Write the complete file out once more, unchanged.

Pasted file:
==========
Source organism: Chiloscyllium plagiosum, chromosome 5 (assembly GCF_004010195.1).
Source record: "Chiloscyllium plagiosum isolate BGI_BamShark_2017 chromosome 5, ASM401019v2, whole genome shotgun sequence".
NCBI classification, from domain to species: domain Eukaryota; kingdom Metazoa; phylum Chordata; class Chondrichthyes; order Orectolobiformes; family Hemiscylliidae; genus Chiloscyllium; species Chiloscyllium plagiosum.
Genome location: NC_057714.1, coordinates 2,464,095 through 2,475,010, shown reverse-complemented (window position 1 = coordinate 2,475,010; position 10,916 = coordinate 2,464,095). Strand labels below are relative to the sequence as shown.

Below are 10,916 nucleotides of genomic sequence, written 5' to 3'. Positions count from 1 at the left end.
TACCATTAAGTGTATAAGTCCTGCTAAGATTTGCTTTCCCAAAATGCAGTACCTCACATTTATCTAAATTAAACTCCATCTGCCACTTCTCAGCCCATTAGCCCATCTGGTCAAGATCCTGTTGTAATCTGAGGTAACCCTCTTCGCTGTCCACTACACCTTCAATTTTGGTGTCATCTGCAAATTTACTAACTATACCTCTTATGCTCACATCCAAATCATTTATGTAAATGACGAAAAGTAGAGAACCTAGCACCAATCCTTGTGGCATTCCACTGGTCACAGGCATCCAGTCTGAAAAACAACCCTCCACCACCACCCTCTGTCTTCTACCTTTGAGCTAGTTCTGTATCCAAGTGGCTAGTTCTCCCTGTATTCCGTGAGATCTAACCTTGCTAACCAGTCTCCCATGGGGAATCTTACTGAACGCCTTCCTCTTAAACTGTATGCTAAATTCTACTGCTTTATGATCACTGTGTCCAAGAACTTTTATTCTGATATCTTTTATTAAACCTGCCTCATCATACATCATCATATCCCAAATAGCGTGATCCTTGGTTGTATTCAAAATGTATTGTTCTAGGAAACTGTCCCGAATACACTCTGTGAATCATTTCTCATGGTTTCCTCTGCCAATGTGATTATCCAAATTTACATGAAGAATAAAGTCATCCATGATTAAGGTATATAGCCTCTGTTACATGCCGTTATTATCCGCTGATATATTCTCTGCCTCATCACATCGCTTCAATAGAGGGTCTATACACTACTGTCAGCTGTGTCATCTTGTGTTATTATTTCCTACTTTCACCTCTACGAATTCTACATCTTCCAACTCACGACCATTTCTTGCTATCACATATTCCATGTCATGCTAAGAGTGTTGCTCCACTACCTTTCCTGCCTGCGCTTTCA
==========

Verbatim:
Source organism: Chiloscyllium plagiosum, chromosome 5 (assembly GCF_004010195.1).
Source record: "Chiloscyllium plagiosum isolate BGI_BamShark_2017 chromosome 5, ASM401019v2, whole genome shotgun sequence".
NCBI classification, from domain to species: domain Eukaryota; kingdom Metazoa; phylum Chordata; class Chondrichthyes; order Orectolobiformes; family Hemiscylliidae; genus Chiloscyllium; species Chiloscyllium plagiosum.
Genome location: NC_057714.1, coordinates 2,464,095 through 2,475,010, shown reverse-complemented (window position 1 = coordinate 2,475,010; position 10,916 = coordinate 2,464,095). Strand labels below are relative to the sequence as shown.

Below are 10,916 nucleotides of genomic sequence, written 5' to 3'. Positions count from 1 at the left end.
TACCATTAAGTGTATAAGTCCTGCTAAGATTTGCTTTCCCAAAATGCAGTACCTCACATTTATCTAAATTAAACTCCATCTGCCACTTCTCAGCCCATTAGCCCATCTGGTCAAGATCCTGTTGTAATCTGAGGTAACCCTCTTCGCTGTCCACTACACCTTCAATTTTGGTGTCATCTGCAAATTTACTAACTATACCTCTTATGCTCACATCCAAATCATTTATGTAAATGACGAAAAGTAGAGAACCTAGCACCAATCCTTGTGGCATTCCACTGGTCACAGGCATCCAGTCTGAAAAACAACCCTCCACCACCACCCTCTGTCTTCTACCTTTGAGCTAGTTCTGTATCCAAGTGGCTAGTTCTCCCTGTATTCCGTGAGATCTAACCTTGCTAACCAGTCTCCCATGGGGAATCTTACTGAACGCCTTCCTCTTAAACTGTATGCTAAATTCTACTGCTTTATGATCACTGTGTCCAAGAACTTTTATTCTGATATCTTTTATTAAACCTGCCTCATCATACATCATCATATCCCAAATAGCGTGATCCTTGGTTGTATTCAAAATGTATTGTTCTAGGAAACTGTCCCGAATACACTCTGTGAATCATTTCTCATGGTTTCCTCTGCCAATGTGATTATCCAAATTTACATGAAGAATAAAGTCATCCATGATTAAGGTATATAGCCTCTGTTACATGCCGTTATTATCCGCTGATATATTCTCTGCCTCATCACATCGCTTCAATAGAGGGTCTATACACTACTGTCAGCTGTGTCATCTTGTGTTATTATTTCCTACTTTCACCTCTACGAATTCTACATCTTCCAACTCACGACCATTTCTTGCTATCACATATTCCATGTCATGCTAAGAGTGTTGCTCCACTACCTTTCCTGCCTGCGCTTTCA